Competing on price alone is bad. (Here’s what to do instead.)
Competing on price alone is bad. (Here’s what to do instead.)

By on in Branding, Strategy

Competing on price alone is bad. (Here’s what to do instead.)

When you hear the brand name “Bed Bath & Beyond,” what’s the first thing you picture?

Let me read your mind: Was it a coupon?

If I got that right, it’s not because I have ESP. It’s because, for decades, the brand’s iconic white and blue 20% off mailers defined the brand. They’d turn up in your mailbox frequently, and sometimes their presence would compel you to get in the car and finally buy that blender or duvet or shower curtain you’d been meaning to get.

Now, when I ask you to picture anything else about the Bed Bath & Beyond brand, can you conjure any specifics?

I’ll be frank, I can’t. I remember going there as a kid. It’s where I bought a royal purple quilt when my mom let me decorate my bedroom at 10 (her penance for making me move to a new town before fifth grade). It’s where I went shopping for twin XL sheets for my college dorm. And while I remember those shopping outings because of the life events they were tied to, I don’t remember the store as anything other than greige aisles filled with unremarkable home goods.

This is not to pile on Bed Bath & Beyond, which has had a rough go of it for years—declining sales, a revolving door of leadership, and an activist investor takeover. It finally succumbed to bankruptcy in 2023 and now exists only as an e-commerce shop run by its new owner,

But it is to make a point. Bed Bath & Beyond wasn’t bringing anything distinctive to the party aside from those coupons. After years of attempting to compete on price alone, the brand finally lost when other retailers entered the fray and undercut them on price.

You can find unremarkable home goods on Amazon, too. But no one can beat Amazon on scale, price, and ease. You can buy that same nondescript desk lamp for less, with one click, and it can be on your doorstep by 5 pm tonight if you have Prime.

If you’ve been defining yourself as the lowest-cost provider in your space, don’t wait for your Amazon to come along. Start rethinking your branding right now. What else sets you apart in the marketplace?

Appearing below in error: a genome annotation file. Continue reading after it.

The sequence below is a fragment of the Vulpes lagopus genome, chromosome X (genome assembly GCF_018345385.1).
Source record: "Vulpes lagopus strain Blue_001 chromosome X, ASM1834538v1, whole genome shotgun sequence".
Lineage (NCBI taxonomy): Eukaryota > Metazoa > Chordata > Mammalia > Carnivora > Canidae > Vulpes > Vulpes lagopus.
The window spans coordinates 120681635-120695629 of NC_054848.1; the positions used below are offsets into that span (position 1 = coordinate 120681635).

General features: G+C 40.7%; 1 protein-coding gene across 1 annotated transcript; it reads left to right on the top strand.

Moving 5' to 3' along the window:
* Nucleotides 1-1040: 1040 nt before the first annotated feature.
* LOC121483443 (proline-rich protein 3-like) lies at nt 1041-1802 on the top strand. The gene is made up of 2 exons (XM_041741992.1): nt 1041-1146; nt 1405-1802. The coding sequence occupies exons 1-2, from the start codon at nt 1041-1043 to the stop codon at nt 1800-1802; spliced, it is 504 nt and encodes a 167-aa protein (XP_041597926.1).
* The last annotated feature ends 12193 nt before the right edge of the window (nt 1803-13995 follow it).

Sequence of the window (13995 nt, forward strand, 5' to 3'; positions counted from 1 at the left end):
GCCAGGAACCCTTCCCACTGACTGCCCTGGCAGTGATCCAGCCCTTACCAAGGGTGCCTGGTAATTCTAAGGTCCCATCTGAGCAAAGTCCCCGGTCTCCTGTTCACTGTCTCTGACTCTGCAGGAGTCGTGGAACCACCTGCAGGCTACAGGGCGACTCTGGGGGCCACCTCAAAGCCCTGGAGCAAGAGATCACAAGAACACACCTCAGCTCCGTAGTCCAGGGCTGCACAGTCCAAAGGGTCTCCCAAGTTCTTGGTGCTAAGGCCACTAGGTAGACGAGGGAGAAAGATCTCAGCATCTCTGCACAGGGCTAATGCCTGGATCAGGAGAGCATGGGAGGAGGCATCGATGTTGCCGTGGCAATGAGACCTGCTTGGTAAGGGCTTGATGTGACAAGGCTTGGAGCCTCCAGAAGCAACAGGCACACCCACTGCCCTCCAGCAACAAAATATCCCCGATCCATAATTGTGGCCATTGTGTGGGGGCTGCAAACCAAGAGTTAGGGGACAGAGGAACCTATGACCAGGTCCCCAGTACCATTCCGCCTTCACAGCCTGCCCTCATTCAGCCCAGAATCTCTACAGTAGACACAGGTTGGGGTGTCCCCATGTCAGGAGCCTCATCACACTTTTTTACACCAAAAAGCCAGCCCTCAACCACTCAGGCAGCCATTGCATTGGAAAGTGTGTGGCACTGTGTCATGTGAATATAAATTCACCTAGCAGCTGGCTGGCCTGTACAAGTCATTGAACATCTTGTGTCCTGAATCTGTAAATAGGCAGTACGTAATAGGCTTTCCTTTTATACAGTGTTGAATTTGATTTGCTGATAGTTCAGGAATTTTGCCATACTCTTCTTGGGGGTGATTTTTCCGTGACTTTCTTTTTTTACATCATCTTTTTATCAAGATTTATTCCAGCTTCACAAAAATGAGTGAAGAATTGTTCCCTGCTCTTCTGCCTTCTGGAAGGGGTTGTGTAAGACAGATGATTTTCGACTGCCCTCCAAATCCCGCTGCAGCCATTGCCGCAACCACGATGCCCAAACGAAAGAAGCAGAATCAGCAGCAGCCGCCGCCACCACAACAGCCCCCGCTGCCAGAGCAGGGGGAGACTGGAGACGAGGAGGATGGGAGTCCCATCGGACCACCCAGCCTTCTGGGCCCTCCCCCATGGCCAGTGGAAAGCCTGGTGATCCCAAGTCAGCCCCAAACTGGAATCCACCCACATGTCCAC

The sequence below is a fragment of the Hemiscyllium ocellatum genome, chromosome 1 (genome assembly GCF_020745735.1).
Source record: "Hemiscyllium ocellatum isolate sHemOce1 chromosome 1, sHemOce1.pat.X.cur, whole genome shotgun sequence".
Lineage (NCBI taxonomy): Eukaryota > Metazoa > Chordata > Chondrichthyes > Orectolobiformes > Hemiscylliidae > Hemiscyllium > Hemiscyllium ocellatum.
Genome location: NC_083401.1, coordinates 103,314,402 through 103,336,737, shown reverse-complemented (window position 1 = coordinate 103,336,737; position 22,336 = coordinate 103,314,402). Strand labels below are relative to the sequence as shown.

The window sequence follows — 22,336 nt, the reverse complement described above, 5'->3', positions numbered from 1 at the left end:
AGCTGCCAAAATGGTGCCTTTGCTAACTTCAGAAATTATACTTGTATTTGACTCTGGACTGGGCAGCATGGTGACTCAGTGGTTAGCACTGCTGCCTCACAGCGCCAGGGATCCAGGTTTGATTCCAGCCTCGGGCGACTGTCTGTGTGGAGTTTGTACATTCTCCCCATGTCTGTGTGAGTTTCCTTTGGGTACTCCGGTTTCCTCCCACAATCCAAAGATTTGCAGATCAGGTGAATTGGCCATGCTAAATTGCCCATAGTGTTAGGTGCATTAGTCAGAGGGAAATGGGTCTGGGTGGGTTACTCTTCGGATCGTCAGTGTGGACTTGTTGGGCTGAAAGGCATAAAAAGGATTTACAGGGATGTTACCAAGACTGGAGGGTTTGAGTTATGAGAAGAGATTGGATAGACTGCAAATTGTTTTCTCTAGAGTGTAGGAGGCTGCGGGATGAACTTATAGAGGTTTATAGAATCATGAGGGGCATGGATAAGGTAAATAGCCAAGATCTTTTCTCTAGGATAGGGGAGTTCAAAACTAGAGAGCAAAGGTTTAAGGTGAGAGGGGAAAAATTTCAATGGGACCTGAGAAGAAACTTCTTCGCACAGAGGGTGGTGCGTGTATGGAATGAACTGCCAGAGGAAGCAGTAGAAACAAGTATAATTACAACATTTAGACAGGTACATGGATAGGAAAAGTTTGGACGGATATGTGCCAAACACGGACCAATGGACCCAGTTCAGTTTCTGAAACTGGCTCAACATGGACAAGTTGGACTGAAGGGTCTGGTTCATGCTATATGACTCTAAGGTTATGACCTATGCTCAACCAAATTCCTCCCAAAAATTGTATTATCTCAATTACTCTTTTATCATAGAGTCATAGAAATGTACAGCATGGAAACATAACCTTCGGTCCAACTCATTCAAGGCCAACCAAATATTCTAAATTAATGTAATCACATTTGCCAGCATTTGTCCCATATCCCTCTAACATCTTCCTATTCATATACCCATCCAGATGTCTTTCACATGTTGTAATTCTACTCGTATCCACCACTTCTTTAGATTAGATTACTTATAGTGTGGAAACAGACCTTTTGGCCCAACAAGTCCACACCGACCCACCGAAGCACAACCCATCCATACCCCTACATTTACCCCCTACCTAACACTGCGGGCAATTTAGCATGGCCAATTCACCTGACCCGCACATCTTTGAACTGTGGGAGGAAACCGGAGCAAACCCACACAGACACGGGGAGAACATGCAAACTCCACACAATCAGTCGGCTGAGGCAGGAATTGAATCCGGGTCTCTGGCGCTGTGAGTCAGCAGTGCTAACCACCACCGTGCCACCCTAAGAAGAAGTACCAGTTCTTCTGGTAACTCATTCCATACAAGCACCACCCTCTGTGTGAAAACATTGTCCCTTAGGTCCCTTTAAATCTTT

Often, you’re already doing something that’s worth talking about. You might have:

  • A stellar team. Are your people known for their friendliness, product knowledge, or investment in solving customer’s problems? Your team can be a powerful asset in distinguishing your business from others.
  • A unique solution to customer problems. Do you approach your industry from a new angle? You don’t need to reinvent the wheel, but if you do something a little different from your competitors, that’s something you can and should point out.
  • A bigger purpose. Eighty-two percent of consumers report wanting to buy from brands with values that align with their own. If yours is a mission-driven company, sharing that mission with the world can help attract like-minded customers.
  • A history in the industry. If you’ve been in the game for a while, you bring deep knowledge to your customers with every interaction. Sure, the new kid on the block might have some flashy branding, but they don’t know the intricacies of your field like you do.
  • A great online experience. How you present your business online matters. If you have features on your site that make it easier to navigate, understand your offerings, and buy, that’s a differentiator.
  • A strong brand personality. Do you have a vibe that others in your space can’t compete with or replicate? How many mediocre bars have coasted on being “the Irish pub with the best Guinness on tap” or “the bar with the speakeasy vibe that you can only enter through a telephone booth?” Having a schtick gets a bad rap, but it can help you stand out!


If you’ve been defining yourself as the lowest-cost provider in your space, don’t wait for your Amazon to come along. Start rethinking your branding right now.


If you can’t spot what makes you special on your own, it’s okay to ask your customers for some feedback. What do they love about you?

Again, your differentiator does not need to be a groundbreaking product, nor do you need to be driving a seismic shift in your industry. It really can be as simple as “our team is incredibly nice,” or, “our return policy is super generous,” or, “our online product filter is the best.”

Once you have a sense of what distinguishes your business, start talking about it in your marketing. Share your mission statement. Build your social media presence around your vibe.

Of course, it’s easy to write a blog about how to distinguish your brand from competitors; it’s a lot of work to actually do it. But often the most challenging marketing exercises can reap the greatest rewards. Defining your brand as something other than a low-cost provider is the kind of foundational shift that will give you a leg to stand on no matter what new bargain-basement-priced competitors enter the market.

Are you ready to uncover what really makes your brand special? We can help.